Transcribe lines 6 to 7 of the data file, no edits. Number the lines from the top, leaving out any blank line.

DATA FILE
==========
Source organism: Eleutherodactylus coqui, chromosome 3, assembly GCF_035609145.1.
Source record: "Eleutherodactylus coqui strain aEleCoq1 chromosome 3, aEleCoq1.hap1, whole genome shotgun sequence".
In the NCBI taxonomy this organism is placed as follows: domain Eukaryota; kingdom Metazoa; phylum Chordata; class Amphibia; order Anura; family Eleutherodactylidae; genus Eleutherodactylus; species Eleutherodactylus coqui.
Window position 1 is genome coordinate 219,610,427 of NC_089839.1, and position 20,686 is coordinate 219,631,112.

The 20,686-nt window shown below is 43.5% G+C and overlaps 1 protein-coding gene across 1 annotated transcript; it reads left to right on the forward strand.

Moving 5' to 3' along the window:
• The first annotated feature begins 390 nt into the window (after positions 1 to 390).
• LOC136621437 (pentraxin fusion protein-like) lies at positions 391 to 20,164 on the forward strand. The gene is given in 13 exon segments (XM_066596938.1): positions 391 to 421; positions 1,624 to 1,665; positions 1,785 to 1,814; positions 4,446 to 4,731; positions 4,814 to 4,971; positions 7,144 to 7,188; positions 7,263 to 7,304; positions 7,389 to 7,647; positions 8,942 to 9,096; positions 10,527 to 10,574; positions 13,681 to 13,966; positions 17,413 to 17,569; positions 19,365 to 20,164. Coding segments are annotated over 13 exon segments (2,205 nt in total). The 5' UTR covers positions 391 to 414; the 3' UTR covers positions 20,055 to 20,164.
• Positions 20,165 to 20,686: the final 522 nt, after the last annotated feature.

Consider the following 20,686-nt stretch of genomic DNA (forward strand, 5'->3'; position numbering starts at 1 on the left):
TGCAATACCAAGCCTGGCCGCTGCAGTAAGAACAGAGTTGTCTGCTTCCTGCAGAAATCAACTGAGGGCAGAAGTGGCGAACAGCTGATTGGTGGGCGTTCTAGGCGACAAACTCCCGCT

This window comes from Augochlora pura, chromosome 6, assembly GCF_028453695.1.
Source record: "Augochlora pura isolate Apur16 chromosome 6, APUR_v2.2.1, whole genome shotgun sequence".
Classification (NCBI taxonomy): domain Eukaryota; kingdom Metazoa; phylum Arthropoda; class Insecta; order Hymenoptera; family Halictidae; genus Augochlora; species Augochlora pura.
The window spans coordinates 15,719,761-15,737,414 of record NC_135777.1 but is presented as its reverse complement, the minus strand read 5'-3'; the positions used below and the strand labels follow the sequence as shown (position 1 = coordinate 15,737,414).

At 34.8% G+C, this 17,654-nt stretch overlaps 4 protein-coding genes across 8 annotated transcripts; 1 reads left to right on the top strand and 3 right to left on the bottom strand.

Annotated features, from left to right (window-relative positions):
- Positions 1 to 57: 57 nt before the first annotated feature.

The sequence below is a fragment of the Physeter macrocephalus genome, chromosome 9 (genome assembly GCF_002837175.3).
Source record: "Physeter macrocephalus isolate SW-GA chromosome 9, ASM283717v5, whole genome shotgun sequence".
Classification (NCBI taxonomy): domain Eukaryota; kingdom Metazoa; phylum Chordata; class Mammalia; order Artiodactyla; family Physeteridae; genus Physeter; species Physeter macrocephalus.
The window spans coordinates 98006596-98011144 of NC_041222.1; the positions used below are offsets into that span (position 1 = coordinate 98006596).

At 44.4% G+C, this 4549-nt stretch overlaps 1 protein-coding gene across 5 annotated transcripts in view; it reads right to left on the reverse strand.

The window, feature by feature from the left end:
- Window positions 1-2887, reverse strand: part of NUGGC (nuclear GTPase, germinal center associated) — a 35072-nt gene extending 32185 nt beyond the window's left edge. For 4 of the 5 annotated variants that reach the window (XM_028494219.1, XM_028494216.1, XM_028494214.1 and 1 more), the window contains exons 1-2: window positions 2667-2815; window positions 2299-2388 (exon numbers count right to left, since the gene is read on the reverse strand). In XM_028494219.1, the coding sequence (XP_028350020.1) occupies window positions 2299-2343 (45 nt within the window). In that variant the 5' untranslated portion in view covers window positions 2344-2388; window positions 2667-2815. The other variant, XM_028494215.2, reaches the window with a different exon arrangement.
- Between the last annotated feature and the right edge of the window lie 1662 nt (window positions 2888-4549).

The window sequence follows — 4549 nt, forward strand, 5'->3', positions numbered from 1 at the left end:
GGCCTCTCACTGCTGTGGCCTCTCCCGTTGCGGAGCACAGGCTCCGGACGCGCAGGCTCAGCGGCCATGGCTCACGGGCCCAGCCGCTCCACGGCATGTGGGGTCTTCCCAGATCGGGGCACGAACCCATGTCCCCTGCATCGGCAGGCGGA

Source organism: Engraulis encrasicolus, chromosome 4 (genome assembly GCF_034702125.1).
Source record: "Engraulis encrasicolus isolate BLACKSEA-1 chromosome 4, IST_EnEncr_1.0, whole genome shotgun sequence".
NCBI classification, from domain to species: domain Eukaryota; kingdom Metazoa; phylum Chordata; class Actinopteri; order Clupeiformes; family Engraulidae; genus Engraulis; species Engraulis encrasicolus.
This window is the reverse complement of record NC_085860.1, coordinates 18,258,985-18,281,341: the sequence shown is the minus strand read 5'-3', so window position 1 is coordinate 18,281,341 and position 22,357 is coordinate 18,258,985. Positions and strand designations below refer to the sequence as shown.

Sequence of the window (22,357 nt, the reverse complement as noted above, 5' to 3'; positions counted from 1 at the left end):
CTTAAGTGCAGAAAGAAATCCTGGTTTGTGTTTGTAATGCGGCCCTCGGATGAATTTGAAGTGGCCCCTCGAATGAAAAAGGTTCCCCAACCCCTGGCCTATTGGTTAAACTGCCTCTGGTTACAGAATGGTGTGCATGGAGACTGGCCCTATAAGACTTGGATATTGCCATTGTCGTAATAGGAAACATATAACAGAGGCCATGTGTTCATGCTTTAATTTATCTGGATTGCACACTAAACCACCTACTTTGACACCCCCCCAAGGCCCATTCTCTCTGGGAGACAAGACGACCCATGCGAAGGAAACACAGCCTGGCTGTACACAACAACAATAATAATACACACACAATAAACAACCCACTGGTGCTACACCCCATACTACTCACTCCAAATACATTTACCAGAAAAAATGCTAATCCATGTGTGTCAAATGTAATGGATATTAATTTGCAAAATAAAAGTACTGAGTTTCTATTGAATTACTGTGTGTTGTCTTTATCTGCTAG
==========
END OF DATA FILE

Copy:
Moving 5' to 3' along the window:
• The first annotated feature begins 390 nt into the window (after positions 1 to 390).